There has been much written and said about autism, but most of it has been aimed at helping people understand the mind of an affected child. I want to take this opportunity not to add to that already extensive list, but rather share the top six things we as parents want you to know about how autism effects us. Our family is from middle-Maine, USA. We have three kids: Gabriel is 7, Olivia is 9, and Jacob is 11. Jacob has autism. If you saw us at the mall, you may not realize we have a child with autism. It’s because it’s a non-obvious disability. There’s no cast, or wheelchair, or tell-tale brace. In our case, it’s just an eleven year old boy who sometimes acts “weird.” If you didn’t know any better, you may think he’s a bad kid and that we’re terrible parents with no control. This isn’t true on either count. We at present to you –
Six Things The Whitehouse Family Wishes You Knew About Autism And Us.
      Our family rules are our very own, and do not necessarily mirror yours.
Our son CANNOT sit still at the kitchen table for thirty minutes and eat a meal with usual dinnertime conversation. He simply cannot. He is allowed to graze. He’ll sit, take a few bites, wander off, and return. Repeat as needed until no longer hungry. Is this typical behavior? Nope. Would we fix it if we could? Of course; but we can’t. So, we adapt and move on. Sometimes, you need to pick your battles and sitting at the table for the entire meal isn’t a battle worth fighting. When we go to the store, my eleven year old needs to be the one pushing the cart – even if we’re just getting one thing. Needs the sense of control and safety that having a large metal cart between him and the public provides. Do we run into displays from time to time? Sure. Do we let it embarrass us anymore? Hardly.
      Jacob isn’t naughty, as much as he’s reactive.
I’m not going to lie to you and tell you he’s perfect; or that he wouldn’t fight with his brother (who’s also his roommate); or leave his socks on the floor if he was neurotypical, but all in all he’s a good kid. His outbursts usually stem from fear or as a final culmination of symptoms. If he yells, “I’ve got to get out of here!” during the sermon, or won’t let us patiently wait in line at the store to pay for our items, it’s less often that he’s being purposefully disruptive, and more likely that he’s simply unable to take whatever external onslaught he’s been enduring and needs a break.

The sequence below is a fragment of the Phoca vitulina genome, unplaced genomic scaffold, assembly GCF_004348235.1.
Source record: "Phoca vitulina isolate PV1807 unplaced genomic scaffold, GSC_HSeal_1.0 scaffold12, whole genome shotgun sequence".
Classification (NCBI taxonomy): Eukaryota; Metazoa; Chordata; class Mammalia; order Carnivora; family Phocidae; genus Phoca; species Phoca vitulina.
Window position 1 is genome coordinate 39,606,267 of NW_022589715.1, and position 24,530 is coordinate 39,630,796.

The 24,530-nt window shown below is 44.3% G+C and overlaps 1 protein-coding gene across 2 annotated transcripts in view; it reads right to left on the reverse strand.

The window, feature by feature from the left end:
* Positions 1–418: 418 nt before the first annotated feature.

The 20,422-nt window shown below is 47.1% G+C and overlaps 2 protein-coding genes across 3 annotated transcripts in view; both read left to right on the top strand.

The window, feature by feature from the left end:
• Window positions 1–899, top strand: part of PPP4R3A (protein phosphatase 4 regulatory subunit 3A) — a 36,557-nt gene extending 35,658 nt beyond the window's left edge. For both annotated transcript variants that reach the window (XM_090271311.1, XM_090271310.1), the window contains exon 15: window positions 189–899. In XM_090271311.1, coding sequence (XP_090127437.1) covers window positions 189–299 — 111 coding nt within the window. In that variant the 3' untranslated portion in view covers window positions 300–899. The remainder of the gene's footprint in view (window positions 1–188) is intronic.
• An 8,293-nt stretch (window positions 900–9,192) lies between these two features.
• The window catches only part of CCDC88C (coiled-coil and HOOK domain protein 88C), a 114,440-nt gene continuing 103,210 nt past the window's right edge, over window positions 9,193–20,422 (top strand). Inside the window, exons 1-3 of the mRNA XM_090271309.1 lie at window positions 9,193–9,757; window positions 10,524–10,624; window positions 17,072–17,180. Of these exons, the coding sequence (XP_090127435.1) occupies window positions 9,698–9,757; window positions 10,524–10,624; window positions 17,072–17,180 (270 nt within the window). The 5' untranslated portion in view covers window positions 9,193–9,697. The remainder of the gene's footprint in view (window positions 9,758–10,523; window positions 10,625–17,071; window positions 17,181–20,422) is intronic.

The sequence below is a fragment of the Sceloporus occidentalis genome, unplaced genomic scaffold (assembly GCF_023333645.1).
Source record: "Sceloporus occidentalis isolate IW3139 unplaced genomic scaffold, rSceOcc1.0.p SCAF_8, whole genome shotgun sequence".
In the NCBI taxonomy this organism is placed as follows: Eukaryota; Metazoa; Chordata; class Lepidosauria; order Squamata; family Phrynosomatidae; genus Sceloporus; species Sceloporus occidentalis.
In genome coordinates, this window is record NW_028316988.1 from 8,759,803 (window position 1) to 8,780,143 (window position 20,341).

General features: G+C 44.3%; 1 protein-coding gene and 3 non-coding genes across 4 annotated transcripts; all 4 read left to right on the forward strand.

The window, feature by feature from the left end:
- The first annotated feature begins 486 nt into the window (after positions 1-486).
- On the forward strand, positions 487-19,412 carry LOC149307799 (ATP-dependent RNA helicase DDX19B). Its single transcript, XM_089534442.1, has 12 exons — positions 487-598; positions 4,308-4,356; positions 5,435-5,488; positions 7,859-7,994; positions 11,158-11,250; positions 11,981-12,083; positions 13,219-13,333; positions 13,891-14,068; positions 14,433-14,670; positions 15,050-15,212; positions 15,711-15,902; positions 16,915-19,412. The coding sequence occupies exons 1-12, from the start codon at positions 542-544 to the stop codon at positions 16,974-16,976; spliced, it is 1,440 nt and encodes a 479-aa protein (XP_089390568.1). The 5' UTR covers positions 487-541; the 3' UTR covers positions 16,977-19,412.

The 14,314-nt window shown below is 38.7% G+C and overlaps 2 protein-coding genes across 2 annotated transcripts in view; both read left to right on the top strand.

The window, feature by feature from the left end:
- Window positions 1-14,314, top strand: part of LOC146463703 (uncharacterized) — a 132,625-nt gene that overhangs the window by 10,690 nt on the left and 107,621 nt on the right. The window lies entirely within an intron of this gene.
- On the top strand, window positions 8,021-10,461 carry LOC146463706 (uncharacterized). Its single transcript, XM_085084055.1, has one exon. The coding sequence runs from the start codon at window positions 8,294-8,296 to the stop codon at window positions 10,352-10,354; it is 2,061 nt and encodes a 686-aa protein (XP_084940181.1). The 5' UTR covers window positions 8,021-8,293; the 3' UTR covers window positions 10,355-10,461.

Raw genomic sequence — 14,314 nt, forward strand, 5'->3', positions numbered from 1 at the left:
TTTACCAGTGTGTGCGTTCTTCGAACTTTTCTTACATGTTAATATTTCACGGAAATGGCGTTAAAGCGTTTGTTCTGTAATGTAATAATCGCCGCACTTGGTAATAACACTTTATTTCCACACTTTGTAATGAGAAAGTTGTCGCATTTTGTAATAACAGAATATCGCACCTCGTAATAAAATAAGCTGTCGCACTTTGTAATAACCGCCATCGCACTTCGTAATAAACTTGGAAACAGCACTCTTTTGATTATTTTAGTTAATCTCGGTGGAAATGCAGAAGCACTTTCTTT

It’s can be lonely being Jacob’s parents.
This isn’t meant to be a pity party, but an educational session. We don’t get invited out much as a family. It’s hard to find a babysitter for all three of my kids (one with autism, and two “normal” kids). It’s sometimes easier to NOT go to your house and be part of the festivities, rather than watch Jacob feel uncomfortable, have nowhere familiar to hide, and get yelled “NO!” to all night. It’s not that we don’t want to see you, it’s just that we love him, too. And back to #1, if you come to our house for diner and he’s running around in his underwear, well, it’s his house. He gets to if he wants.
      Sometimes we seem stuck up in public.
It’s hard to meet social expectation and stop and shoot the breeze with someone when you’ve got to devote so much attention and energy on your child. It’s kind of like having an 80 pound toddler. He’s very impulsive and unaware of his surroundings, but won’t fit in the little seat in the front of the shopping cart any more. Did I skip right past you instead of stopping to shoot the breeze? Please don’t take it personally. I was trying to keep Jacob from knocking over the specialty breads display near the deli. Please forgive me.
     Dropping Jacob off at school (or anywhere else, for that matter) is a huge act of trust and faith on our parts.
For us, this is the scariest one. Our son is “verbalish.” He can usually make most of his needs known, but isn’t much of a conversationalist. Kids with autism, almost by definition, lack the ability to read the subtle, non-verbal cues most people pick up on when dealing with others. If someone gives you a dirty look, or speaks to you in a sarcastic tone, or uses euphemisms (Go jump in a lake), you get the gist. Jacob does not. I’d like to think that if someone touched you inappropriately, you’d stop them and alert the nearest authority figure. Jacob may not. I hope he will, and I further hope I never have to find out for sure. Kids with disabilities are shown to be the targets of bullying behavior and crimes at much higher rates than the general public. As a Dad, this scares the snot out of me.
It’s not always easy being Jacob’s sibling.
There’s great internal conflict I see in my two neurotypical kids. On the one hand, they passionately love their brother, and are very protective of him, but on the other, he’s the kid who answers the door in his underwear and cries in the grocery store. It can be very embarrassing when the kid who’s getting all the funny stares is your big brother. For example, Jacob came into Olivia’s class and kissed her in front of all her friends, who laughed. She loves her brother, and he’s allowed to kiss her if he wants, but she was embarrassed, and felt guilty that she felt embarrassed. Gabriel, in frustration at a very early age, stomped up the stairs shouting, “I wish I had non-tism!” He didn’t know why Jake “got away” with the things he did.
For more information on autism, and how we’re making our way in Maine, please watch this video that in part features our family. It was taken a few years back, but the information is sound:
To listen in on an interview of Jacob, by his mother, visit here:

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